philological activities legitimize and/or subvert power?

— How did philological work participate in local dynamics (in courts, cities, city states, etc.) and/or how was it used in international politics, for diplomatic purposes or when international conflicts arose?

— How did institutional and/or political patronage constrain and/or nourish the practice of philology? Why were philologists valuable to institutions, powerful families, and princes — and how did they leverage their skills to serve the powerful, while also establishing
their practices as valuable, legitimate and even autonomous forms of know-how?

Please submit a short (max. 150 words) abstract and CV by July 31, 2018 to Jennifer Mackenzie (jennifer.mackenzie@fandm.edu) and Déborah Blocker (dblocker@berkeley.edu).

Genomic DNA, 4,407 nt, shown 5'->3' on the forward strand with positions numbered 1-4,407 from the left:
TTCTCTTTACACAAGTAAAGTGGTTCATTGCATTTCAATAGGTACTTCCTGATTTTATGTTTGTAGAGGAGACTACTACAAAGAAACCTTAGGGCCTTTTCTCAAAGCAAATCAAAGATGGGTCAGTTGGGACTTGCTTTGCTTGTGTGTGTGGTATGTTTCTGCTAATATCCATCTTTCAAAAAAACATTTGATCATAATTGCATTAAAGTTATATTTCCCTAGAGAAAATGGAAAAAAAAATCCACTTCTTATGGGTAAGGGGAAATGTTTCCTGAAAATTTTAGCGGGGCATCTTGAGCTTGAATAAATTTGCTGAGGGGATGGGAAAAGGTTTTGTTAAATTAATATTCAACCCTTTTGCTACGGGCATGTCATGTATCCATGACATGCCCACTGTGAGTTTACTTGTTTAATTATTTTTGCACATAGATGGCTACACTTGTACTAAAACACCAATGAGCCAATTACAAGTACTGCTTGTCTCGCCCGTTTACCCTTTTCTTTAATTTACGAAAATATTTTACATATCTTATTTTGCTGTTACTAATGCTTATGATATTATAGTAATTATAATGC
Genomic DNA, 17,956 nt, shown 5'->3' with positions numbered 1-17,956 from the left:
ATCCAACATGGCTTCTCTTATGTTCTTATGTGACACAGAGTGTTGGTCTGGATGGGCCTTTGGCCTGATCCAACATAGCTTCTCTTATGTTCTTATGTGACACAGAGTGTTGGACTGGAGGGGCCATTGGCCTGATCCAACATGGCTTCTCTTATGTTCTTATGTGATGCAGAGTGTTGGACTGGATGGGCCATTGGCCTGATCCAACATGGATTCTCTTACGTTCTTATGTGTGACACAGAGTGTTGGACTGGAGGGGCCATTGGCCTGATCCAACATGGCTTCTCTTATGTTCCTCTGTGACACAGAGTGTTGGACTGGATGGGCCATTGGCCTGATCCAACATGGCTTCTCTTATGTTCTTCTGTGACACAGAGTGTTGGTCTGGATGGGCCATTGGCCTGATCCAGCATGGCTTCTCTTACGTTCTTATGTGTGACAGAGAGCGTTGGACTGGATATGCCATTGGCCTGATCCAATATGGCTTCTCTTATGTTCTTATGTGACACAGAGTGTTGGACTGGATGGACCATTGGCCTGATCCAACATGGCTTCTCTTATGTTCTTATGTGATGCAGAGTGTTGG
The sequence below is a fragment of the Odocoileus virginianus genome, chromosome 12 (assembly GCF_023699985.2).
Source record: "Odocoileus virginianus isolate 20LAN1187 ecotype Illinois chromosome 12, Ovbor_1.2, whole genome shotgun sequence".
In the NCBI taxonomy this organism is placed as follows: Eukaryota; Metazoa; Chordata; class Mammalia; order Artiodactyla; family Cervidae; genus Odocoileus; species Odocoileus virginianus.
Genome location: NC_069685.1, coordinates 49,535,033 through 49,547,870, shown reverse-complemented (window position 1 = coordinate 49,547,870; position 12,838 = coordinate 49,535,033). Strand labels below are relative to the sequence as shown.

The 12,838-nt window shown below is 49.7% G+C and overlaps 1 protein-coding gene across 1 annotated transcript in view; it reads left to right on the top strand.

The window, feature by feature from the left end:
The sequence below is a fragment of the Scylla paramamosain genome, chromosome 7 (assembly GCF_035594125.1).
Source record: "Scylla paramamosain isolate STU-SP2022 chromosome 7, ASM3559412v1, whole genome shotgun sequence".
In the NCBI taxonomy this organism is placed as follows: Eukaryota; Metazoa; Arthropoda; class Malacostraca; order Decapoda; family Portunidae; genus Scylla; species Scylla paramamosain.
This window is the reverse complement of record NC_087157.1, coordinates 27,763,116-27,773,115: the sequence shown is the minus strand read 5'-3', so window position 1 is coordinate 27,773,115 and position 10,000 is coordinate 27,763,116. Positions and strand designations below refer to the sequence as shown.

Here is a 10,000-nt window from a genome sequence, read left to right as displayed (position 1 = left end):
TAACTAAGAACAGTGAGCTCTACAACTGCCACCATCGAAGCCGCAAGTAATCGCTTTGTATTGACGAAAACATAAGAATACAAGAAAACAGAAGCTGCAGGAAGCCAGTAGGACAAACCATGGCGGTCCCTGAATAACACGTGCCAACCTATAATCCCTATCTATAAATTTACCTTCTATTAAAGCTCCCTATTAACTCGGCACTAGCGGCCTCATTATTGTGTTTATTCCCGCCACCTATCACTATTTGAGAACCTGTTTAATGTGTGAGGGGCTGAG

Tags:  academies  courts  hermeneutics  networks  patronage  philology  social history  universities 

PermalinkComments (0)
 

Manuscript Lyric

Posted By Jaime L. Goodrich, Tuesday, June 5, 2018

The Renaissance English Text Society invites papers on "Manuscript Lyric" for the 2019 annual meeting of the Renaissance Society of America in Toronto.  The topic is purposely open-ended in order to encourage a range of approaches to the early modern circulation of lyric poetry in manuscript.  In keeping with the Renaissance English Text Society's mission to publish editions of early modern texts, papers that emphasize editing, textual criticism, history of the book, or circulation networks are especially welcome.

 

Anyone interested in submitting a proposal for this panel should send a 150-word abstract and a CV to Mary Ellen Lamb (maryelamb@aol.com) and Jaime Goodrich (goodrija@wayne.edu) by 1 July 2018.

Tags:  book history  circulation  editing  lyric  manuscript  networks  poetry  textual criticism 

Permalink
 
Membership Software Powered by YourMembership  ::  Legal